Things have been so difficult for Gordon Brown recently you could almost feel sorry for him. The agony began on May 1 with the victory of Boris Johnson over Ken Livingstone in the London Mayoral elections, at the same time as Labour's worst council election results across England and Wales for forty years. Further salt was rubbed in Labour's wounds on the 22 May when, despite the ‘by-election bonanza' (a raise in personal allowances for all basic rate tax payers costing an estimated £2.7 billion), they spectacularly lost the Crewe & Nantwich by-election to the Conservatives, the Tories' first by-election win over Labour in 30 years with a swing of 17.6%. This would mean a landslide for Cameron & Co if repeated at a general election. According to the latest polls the Tories are at least 14% ahead of Labour. While Labour fortunes have collapsed around Brown, he has also had to deal with the fallout surrounding Cherie Blair's sensationalist biography, and discontent within the parliamentary party over the abolition of the 10p starting rate of tax, fuel duty and the 42 day detention plan. Things do indeed look gloomy for Gordon.
One man's loss is another man's gain
The press has had a field day with Labour's decline. "Is this the beginning of the end for Brown?" (The Observer 25.5.08); "Brown facing meltdown as Labour crash in Crewe" (The Guardian 23.5.08); "Labour chiefs tell Brown: appoint a leader-in-waiting" (The Observer 25.5.08); "PM isolated as ministers decide: Brown can't win" (The Guardian 24.5.08). The first Tory by-election win in 30 years "is uncomfortable, because the last Tory win, in Ilford North, came in 1978, a warning that the Callaghan government's time was running out and the Thatcher era was coming" (Ibid). But "although many fear the party is heading for a general election defeat, there seems little appetite for an early attempt to force Gordon Brown to stand down" (The Independent 3.6.08).
Smiling faces have emerged, left and right, from the ‘gloom' of Labour's defeat. The Tories have already announced that, "New Labour is dead" (The Guardian 25.5.08). For Cameron the Crewe & Nantwich by-election signalled a turning point on the road to electoral success: "Labour ran the most negative, the most backward-looking, the most xenophobic, the most class war [sic] sort of campaign they could have done and it completely backfired" (Ibid). For the Socialist Workers Party "Gordon Brown has reaped what New Labour sowed".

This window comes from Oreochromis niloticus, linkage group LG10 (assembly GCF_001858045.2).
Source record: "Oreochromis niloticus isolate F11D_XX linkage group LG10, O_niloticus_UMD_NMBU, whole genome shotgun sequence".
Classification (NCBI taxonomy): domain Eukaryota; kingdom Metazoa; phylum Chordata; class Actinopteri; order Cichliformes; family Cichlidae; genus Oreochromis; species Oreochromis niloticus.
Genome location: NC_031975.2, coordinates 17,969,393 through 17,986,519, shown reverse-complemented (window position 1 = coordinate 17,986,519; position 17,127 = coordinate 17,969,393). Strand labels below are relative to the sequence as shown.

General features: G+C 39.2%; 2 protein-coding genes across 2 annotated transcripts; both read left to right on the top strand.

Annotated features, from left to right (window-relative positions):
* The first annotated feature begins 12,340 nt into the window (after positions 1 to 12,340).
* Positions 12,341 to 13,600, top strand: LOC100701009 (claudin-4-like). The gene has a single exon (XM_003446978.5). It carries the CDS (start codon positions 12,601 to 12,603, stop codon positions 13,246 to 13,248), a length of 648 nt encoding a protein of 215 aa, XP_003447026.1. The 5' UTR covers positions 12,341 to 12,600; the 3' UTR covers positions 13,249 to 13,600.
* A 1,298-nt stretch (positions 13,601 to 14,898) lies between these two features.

This is the stuff politics is made of; it's the familiar rough and tumble of any democracy, one man's loss is another man's gain, and so on. It's the essentially harmless ‘banter' of government, which oils the wheels of commerce and the state, isn't it? No! Internationally the more sophisticated national bourgeoisies have developed ideological tools to try and mask the reality of the capitalist system. The myth of the ‘free and democratic press' and ‘open government' are just two examples of this phenomenon. The endless ‘political' chatter is just the latest attempt to create a smokescreen that hides the reality of decomposing capital from the working class. An attempt to hide the crisis in the business and economic pages far away from the ‘real' news of parliamentary gossip and sleaze. But, as the crisis begins to bite, there is a danger that workers can be drawn into the politics of the ‘lesser evil'.
As internationally capitalism's crisis continues to deepen no one in government or the city really believes that the Tories, the Liberal Democrats or indeed the BNP or Respect could manage the economy any better than Labour, but it is essential that the illusion that it can be managed is maintained. The ‘game' of politics must continue. At least Brown himself understands the situation, blaming Labour's results on "difficult economic circumstances". Circumstances so difficult that the British bourgeoisie has no perspective for resolving them other than attacking the working class and increasing state intervention in the financial markets.
It's the economy, stupid
Politicians would do well to remember the phrase used by the Clinton camp against George Bush Snr in the 1992 US election: it's the economy, stupid! They could easily be its next victim. The state of the economy is central and things are not looking good for the bourgeoisie at home or abroad. The IMF have predicted that "the government faces another six months of economic pain" believing that "interest rates cannot be cut from their current 5% unless a tight hold is kept on pay, taxes rise more than expected or the credit crunch curbs domestic demand. It urged the Bank of England to be ready to raise rates if wage rises put pressure on inflation" (The Guardian 24.5.08). With the collapse of the housing market, increasing food and fuel bills and uncertainty over jobs, workers will begin to look for an alternative to the crisis. They won't find an alternative vision in bourgeois politics, where the choice is always between tweedledum or tweedledee, but in working class struggle and its perspective for a real alternative, communism. Kino 6.6.08